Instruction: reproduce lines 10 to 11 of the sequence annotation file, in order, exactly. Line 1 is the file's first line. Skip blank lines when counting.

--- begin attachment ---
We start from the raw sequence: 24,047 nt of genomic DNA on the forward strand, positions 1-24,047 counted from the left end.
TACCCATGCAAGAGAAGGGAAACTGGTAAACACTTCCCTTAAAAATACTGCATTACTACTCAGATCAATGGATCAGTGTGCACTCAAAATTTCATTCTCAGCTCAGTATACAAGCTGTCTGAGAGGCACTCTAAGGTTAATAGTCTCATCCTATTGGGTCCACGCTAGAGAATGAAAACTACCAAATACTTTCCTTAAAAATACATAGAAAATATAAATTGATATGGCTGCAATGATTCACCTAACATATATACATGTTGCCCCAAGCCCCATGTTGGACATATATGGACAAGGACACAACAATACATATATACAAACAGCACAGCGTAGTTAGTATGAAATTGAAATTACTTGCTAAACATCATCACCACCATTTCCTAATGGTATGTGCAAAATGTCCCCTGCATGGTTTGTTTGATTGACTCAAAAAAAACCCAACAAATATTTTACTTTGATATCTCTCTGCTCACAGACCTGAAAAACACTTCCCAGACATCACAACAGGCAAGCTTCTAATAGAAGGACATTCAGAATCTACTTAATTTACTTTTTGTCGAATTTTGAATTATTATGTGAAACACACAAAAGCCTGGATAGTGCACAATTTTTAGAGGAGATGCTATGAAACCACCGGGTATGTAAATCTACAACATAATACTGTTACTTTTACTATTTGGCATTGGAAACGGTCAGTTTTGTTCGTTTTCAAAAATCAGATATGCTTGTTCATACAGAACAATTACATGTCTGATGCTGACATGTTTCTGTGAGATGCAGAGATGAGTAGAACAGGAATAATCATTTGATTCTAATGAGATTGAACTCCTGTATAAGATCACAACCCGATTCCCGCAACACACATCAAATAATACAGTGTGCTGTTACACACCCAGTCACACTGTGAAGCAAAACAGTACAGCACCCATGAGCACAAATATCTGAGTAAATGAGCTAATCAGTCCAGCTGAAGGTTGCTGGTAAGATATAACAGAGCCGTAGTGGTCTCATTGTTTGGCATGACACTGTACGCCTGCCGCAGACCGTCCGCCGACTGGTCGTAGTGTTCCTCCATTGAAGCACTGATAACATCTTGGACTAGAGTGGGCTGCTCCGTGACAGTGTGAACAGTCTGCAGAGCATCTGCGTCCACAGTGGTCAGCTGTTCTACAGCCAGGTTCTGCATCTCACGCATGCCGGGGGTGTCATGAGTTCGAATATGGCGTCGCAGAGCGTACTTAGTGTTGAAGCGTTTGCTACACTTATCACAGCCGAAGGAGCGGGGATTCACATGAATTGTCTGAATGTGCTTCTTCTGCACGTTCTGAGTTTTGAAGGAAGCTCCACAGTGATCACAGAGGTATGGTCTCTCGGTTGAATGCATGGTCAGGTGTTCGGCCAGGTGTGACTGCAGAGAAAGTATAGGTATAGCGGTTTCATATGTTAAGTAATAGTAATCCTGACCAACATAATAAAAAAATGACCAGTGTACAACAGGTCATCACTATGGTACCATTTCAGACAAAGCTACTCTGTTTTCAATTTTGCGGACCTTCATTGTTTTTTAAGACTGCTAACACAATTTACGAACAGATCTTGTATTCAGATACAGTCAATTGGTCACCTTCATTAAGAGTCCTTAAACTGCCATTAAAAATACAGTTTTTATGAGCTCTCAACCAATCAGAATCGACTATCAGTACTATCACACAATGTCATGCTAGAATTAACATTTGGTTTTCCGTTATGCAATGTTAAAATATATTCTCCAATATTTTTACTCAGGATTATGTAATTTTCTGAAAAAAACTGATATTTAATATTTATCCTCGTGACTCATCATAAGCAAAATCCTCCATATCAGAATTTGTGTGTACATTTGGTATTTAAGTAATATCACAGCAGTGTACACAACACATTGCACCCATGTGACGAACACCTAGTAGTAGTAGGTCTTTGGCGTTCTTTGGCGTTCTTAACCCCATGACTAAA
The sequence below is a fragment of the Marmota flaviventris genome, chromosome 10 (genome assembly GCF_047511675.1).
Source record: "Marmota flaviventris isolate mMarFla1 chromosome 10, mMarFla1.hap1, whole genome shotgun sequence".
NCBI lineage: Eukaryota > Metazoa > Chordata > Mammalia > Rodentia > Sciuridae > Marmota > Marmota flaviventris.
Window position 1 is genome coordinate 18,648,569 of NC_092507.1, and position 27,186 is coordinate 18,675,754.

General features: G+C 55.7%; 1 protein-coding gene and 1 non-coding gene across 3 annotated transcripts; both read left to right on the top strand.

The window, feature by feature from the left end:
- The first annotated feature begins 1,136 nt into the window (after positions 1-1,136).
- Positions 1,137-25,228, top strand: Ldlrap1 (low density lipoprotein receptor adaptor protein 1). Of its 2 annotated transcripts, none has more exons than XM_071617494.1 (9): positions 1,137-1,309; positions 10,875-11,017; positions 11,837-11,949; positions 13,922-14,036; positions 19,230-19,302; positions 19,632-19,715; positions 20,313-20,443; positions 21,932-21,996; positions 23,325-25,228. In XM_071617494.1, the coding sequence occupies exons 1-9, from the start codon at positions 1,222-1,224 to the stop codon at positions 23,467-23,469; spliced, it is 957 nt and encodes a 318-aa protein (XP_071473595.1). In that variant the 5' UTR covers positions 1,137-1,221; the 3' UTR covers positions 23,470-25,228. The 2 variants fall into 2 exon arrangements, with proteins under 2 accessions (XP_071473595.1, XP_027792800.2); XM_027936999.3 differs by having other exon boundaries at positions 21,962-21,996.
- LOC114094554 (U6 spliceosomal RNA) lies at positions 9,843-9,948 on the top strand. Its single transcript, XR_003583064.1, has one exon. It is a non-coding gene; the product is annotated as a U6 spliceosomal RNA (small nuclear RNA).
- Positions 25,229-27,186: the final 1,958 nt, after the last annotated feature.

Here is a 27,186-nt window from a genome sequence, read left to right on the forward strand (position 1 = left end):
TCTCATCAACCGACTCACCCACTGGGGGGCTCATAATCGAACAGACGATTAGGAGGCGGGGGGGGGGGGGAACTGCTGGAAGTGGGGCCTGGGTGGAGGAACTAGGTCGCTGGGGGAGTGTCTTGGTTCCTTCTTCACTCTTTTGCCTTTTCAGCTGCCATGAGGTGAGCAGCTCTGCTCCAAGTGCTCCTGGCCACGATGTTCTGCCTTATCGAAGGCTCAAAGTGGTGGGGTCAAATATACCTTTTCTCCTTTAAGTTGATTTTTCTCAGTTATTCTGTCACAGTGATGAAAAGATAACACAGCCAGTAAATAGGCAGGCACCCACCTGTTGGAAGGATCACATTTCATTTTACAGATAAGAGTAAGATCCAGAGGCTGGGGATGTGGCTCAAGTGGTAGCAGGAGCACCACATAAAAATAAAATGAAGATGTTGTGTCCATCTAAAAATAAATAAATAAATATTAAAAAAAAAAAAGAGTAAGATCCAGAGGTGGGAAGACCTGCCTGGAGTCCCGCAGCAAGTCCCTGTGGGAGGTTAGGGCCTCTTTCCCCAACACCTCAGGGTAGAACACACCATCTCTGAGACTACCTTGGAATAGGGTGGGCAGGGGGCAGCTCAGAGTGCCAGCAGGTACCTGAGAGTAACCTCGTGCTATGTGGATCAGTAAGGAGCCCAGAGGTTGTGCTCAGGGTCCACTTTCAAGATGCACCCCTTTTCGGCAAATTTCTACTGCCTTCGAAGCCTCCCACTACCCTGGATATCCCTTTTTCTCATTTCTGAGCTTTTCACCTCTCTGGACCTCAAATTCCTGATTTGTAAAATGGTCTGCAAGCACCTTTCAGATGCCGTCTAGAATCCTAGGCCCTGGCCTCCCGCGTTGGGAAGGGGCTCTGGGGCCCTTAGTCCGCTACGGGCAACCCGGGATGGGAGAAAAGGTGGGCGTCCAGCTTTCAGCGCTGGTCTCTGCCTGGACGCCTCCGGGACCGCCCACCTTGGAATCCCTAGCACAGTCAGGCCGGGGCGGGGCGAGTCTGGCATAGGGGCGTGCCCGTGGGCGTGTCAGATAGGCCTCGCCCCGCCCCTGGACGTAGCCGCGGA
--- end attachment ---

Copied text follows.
- Positions 1,137-25,228, top strand: Ldlrap1 (low density lipoprotein receptor adaptor protein 1). Of its 2 annotated transcripts, none has more exons than XM_071617494.1 (9): positions 1,137-1,309; positions 10,875-11,017; positions 11,837-11,949; positions 13,922-14,036; positions 19,230-19,302; positions 19,632-19,715; positions 20,313-20,443; positions 21,932-21,996; positions 23,325-25,228. In XM_071617494.1, the coding sequence occupies exons 1-9, from the start codon at positions 1,222-1,224 to the stop codon at positions 23,467-23,469; spliced, it is 957 nt and encodes a 318-aa protein (XP_071473595.1). In that variant the 5' UTR covers positions 1,137-1,221; the 3' UTR covers positions 23,470-25,228. The 2 variants fall into 2 exon arrangements, with proteins under 2 accessions (XP_071473595.1, XP_027792800.2); XM_027936999.3 differs by having other exon boundaries at positions 21,962-21,996.
- LOC114094554 (U6 spliceosomal RNA) lies at positions 9,843-9,948 on the top strand. Its single transcript, XR_003583064.1, has one exon. It is a non-coding gene; the product is annotated as a U6 spliceosomal RNA (small nuclear RNA).